There’s no right way to keep a diary, but if there’s an entertaining way, David Sedaris seems to have mastered it.
If it’s navel-gazing you’re after, you’ve come to the wrong place; ditto treacly self-examination. Rather, his observations turn outward: a fight between two men on a bus, a fight between two men on the street, pedestrians being whacked over the head or gathering to watch as a man considers leaping to his death. There’s a dirty joke shared at a book signing, then a dirtier one told at a dinner party—lots of jokes here. Plenty of laughs.
These diaries remind you that you once really hated George W. Bush, and that not too long ago, Donald Trump was just a harmless laughingstock, at least on French TV. Time marches on, and Sedaris, at his desk or on planes, in hotel dining rooms and odd Japanese inns, records it. The entries here reflect an ever-changing background—new administrations, new restrictions on speech and conduct. What you can say at the start of the book, you can’t by the end. At its best, A Carnival of Snackery is a sort of sampler: the bitter and the sweet. Some entries are just what you wanted. Others you might want to spit discreetly into a napkin.
Thoughts and Themes: I’ve read a couple of things by David Sedaris in the past so I was pleased to be able to listen to an advanced listening copy of this book. Once I saw how many pages this book was I was even happier to be able to listen to it on audio.
I wasn’t expecting to enjoy this book as much as I did but I found that there were moments that I did find funny. As a warning though many of Sedaris’ jokes are offensive so sometimes I didn’t really care for them.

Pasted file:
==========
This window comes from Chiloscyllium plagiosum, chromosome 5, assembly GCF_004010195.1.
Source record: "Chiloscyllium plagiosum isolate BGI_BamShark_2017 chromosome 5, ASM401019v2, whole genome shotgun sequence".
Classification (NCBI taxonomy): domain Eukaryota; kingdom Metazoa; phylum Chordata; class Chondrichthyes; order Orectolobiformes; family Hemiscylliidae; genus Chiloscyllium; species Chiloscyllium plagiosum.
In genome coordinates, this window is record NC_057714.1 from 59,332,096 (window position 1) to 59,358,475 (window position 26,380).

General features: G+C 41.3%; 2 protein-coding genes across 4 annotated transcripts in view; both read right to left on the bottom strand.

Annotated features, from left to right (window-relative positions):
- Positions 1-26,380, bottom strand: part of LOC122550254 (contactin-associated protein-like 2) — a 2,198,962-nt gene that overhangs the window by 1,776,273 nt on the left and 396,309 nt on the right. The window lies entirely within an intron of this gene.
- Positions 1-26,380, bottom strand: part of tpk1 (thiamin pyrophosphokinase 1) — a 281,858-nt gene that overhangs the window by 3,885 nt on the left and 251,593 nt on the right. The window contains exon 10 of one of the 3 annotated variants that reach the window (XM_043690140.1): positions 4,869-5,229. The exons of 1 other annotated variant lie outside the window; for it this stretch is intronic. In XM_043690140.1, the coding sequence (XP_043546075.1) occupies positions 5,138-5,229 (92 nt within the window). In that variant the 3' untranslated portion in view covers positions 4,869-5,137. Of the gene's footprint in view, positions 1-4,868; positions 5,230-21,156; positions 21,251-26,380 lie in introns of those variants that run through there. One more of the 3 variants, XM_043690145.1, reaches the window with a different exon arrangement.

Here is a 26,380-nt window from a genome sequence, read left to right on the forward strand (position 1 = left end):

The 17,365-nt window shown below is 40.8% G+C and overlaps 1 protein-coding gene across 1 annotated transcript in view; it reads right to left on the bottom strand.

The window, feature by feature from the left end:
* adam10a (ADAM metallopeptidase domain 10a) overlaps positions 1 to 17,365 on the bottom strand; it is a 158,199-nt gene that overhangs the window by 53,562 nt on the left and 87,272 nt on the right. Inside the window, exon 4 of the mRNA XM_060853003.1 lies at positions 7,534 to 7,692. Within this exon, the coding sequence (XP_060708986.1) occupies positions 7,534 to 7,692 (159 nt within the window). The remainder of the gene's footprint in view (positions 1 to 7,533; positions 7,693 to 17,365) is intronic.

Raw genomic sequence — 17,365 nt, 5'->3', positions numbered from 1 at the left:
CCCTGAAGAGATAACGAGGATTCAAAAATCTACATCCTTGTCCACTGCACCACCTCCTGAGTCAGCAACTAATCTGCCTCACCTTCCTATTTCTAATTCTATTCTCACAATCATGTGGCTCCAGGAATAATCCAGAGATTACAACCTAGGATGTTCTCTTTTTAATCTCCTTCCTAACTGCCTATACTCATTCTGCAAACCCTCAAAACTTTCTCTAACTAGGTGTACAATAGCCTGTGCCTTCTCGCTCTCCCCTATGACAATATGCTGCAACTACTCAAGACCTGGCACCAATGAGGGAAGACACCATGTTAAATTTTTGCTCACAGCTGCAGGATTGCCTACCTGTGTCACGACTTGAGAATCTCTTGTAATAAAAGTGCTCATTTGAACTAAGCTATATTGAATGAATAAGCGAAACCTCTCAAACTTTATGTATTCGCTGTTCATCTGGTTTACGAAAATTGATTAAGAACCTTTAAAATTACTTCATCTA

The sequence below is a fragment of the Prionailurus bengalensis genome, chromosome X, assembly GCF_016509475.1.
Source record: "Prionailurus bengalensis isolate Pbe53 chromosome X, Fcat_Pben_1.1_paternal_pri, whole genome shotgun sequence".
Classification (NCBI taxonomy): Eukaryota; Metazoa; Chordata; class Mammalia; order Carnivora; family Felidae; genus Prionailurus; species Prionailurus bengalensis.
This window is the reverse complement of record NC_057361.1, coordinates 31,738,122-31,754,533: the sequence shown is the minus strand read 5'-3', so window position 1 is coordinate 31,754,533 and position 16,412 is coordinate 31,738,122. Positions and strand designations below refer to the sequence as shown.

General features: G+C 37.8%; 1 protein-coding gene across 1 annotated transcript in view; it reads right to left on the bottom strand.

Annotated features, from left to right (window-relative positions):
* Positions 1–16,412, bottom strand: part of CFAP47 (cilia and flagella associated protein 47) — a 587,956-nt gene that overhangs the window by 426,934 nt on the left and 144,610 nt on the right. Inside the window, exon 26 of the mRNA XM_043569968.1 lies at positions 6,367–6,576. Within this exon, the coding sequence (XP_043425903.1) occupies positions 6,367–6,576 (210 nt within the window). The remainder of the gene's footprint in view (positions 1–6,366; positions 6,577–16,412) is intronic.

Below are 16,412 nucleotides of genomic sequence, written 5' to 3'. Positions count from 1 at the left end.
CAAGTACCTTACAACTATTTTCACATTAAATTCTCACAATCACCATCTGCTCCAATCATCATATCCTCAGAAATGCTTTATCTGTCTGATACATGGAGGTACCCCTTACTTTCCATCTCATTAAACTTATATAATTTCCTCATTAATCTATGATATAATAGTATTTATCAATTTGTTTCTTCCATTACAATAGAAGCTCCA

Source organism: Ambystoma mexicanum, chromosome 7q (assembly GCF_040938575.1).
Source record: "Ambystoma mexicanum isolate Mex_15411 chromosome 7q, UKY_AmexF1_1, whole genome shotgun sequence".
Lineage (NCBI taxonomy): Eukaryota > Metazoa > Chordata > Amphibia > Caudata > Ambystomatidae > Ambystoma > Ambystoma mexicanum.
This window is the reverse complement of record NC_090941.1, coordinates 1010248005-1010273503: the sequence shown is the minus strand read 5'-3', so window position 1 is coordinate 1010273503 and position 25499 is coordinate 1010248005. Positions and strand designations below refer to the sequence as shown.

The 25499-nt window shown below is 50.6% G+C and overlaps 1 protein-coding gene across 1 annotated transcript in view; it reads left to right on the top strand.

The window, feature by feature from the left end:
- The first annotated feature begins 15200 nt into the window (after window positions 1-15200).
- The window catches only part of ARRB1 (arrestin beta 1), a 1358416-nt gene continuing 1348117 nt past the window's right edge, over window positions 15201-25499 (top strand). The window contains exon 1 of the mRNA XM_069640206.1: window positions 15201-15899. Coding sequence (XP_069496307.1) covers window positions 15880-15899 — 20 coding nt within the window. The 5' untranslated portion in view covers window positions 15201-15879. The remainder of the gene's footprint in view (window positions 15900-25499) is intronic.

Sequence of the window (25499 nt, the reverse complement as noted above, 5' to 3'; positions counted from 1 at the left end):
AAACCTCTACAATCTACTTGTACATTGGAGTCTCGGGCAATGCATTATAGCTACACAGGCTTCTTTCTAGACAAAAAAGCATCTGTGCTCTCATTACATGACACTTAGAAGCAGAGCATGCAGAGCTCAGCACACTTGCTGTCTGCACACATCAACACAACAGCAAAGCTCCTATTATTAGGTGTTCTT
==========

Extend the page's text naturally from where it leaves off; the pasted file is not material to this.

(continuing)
I loved how honest Sedaris’ is in these diary entries and how you can tell they weren’t really edited in terms of content. I love that things are a train of thought that you could see him having at the moment as these things occur. I liked that these feel like a found diary that we aren’t supposed to be reading but have decided to read anyway.
Something else that I enjoyed about this book was how when current events are brought up within the U.S. I remember being in those moments. The years that this book covers are ones that I can remember living through which was nice to remember. This book reminded me of my journal during the pandemic and how all over the place it was without trying to make meaning of anything going on.
Writing Style: This book is a collection of diary entries from Sedaris written in 2003-2020. A large portion of the book is read by Sedaris but there are also moments that Tracy Ullman is reading the book. I actually didn’t really mind the switch in who was reading the story and found that it didn’t really take away from the book once you kept in mind that this whole book is Sedaris’ diary entries.
Something about this book that did throw me off was how there wasn’t any transition when we were in a different country. I was quite confused at times as we suddenly we’re somewhere else without being told where we were. I also wish that there was more of a theme to some of these as some felt like filler rather than really adding to anything.
David Sedaris is a Grammy Award-nominated American humorist and radio contributor.
Sedaris came to prominence in 1992 when National Public Radio broadcast his essay “SantaLand Diaries.” He published his first collection of essays and short stories, Barrel Fever, in 1994. Each of his four subsequent essay collections, Naked (1997), Holidays on Ice (1997), Me Talk Pretty One Day (2000), Dress Your Family in Corduroy and Denim (2004), and When You Are Engulfed in Flames (2008) have become New York Times Best Sellers.
As of 2008, his books have collectively sold seven million copies. Much of Sedaris’ humor is autobiographical and self-deprecating, and it often concerns his family life, his middle class upbringing in the suburbs of Raleigh, North Carolina, Greek heritage, various jobs, education, drug use, homosexuality, and his life in France with his partner, Hugh Hamrick.